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Coronavirus Research To Resume In US With Stricter Rules

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Coronavirus Research To Resume In US With Stricter Rules

WASHINGTON, DC (IANS) – The US National Institutes of Health (NIH) has reinstated a grant to New York City-based nonprofit Eco Health Alliance to resume controversial research on bat coronaviruses, albeit with stricter restrictions, according to a report by the journal Nature.

Eco Health Alliance had, in 2020, lost the funding to study how coronaviruses such as SARS-CoV-2 jump from bats to humans for its collaborations with the Wuhan Institute of Virology in China.

The Donald Trump administration in April 2020, hinted that the SARS-CoV-2, which caused Covid-19 pandemic, originated in the infamous WIV laboratory.

However, the new 4-year, $2.9 million award comes with an extensive list of restrictions.

The rules forbid Eco Health from “performing any in-country research in China, including with the WIV, or collecting any new samples from vertebrates — such as bats”, the report said.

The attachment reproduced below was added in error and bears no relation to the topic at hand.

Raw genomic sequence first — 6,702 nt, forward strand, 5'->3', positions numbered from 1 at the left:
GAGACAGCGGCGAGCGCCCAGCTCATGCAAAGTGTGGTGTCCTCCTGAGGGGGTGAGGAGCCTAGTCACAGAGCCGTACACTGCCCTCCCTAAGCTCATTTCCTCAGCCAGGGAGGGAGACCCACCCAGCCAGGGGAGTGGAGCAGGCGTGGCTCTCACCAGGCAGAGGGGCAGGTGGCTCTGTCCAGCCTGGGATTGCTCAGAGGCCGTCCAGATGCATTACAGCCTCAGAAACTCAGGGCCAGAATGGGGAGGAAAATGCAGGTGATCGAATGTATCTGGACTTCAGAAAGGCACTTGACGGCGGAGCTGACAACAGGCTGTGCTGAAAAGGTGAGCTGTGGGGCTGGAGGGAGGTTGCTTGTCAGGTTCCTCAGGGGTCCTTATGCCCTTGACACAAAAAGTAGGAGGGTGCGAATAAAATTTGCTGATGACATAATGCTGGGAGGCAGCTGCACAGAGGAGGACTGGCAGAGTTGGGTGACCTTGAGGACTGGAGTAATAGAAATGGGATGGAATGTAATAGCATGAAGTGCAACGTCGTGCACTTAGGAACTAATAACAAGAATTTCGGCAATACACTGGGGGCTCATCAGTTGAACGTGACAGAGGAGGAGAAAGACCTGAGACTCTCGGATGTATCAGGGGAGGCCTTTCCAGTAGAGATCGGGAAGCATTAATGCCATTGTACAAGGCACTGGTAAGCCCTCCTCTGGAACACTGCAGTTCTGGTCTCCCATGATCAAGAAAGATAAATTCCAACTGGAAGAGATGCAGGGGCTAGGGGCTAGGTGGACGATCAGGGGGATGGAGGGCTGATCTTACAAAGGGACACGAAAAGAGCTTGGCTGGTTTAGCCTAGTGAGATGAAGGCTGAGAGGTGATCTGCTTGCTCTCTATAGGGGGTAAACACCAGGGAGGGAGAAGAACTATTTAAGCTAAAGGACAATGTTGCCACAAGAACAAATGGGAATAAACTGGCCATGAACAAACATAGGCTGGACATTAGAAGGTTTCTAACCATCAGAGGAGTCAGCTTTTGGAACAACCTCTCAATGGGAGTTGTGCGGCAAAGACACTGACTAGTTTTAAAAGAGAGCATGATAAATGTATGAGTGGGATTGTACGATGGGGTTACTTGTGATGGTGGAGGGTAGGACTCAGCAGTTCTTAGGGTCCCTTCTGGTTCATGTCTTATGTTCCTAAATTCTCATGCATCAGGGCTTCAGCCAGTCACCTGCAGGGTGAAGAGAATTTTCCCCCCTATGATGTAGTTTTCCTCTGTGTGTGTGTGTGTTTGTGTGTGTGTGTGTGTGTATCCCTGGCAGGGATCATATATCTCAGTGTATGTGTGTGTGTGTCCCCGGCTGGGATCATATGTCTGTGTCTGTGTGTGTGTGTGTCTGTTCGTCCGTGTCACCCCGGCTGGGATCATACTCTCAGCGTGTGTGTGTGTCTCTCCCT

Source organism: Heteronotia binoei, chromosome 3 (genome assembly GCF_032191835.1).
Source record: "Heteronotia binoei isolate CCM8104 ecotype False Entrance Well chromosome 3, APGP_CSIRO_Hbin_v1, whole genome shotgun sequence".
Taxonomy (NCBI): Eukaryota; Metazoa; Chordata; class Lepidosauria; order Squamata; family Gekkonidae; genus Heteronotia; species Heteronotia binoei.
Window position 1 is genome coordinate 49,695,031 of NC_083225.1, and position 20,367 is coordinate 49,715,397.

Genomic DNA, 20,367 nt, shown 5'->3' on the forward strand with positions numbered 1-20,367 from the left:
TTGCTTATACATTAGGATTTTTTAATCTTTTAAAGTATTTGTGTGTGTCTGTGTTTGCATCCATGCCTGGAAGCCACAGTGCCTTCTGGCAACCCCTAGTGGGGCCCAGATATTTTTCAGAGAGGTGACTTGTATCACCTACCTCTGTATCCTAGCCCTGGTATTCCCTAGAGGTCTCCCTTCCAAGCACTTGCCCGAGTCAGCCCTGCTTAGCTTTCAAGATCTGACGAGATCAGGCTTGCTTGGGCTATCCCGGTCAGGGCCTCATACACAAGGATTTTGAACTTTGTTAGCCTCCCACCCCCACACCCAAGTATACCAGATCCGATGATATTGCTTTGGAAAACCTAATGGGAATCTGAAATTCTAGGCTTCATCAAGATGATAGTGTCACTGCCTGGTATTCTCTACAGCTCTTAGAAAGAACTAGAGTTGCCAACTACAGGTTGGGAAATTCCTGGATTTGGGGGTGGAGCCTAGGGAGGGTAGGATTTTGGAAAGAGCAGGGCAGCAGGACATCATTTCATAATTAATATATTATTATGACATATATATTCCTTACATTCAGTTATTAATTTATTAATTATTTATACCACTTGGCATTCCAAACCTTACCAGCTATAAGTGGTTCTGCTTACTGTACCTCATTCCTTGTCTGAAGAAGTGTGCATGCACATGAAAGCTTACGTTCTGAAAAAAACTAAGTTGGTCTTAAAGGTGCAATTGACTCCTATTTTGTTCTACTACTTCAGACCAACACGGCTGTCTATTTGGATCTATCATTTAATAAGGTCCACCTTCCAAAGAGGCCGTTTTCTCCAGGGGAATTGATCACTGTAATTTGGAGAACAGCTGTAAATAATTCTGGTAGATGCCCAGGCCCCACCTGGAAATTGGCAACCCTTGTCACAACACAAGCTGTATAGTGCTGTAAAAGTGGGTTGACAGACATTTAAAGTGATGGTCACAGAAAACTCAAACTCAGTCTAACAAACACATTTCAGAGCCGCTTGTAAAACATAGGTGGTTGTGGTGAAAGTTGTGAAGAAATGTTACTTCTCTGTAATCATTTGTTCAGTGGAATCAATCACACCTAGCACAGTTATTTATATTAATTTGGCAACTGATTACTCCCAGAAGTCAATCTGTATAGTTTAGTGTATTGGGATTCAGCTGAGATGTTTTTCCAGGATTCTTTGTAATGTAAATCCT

The NIH will also scrutinize Eco Health’s “finances and accounting practices”, as a federal watchdog report in January claimed to find that the non-profit had misreported about $90,000 in expenses.

“In addition, Eco-Health will be forbidden from performing any work that is deemed by the NIH’s parent organization, the US Department of Health and Human Services, to have the potential to enhance the virulence or transmission of a virus,” the report said.

According to experts, such research is essential for developing vaccines and therapeutics against emerging pathogens and to avert the next pandemic.

“I don’t know if any other single grantee from NIH has been subjected to this level of oversight,” Peter Daszak, President of EcoHealth Alliance was quoted as saying.

The organization has nearly 300 partial or complete genomes of SARS-related coronaviruses from samples collected prior to the funding halt, which will be a key priority to analyze using the newly released grant funds, he said.

According to Angela Rasmussen, a virologist at the University of Saskatchewan in Saskatoon, Canada, it is a pleasant surprise to see the grant renewed. She, however, worries about the “terrible precedent” that the NIH has set by “arbitrarily” terminating an award based on “unfounded rumors” regarding the origins of SARS-CoV-2, the report said.

Rasmussen said she hopes that these restrictions will not apply to other scientists doing similar work.

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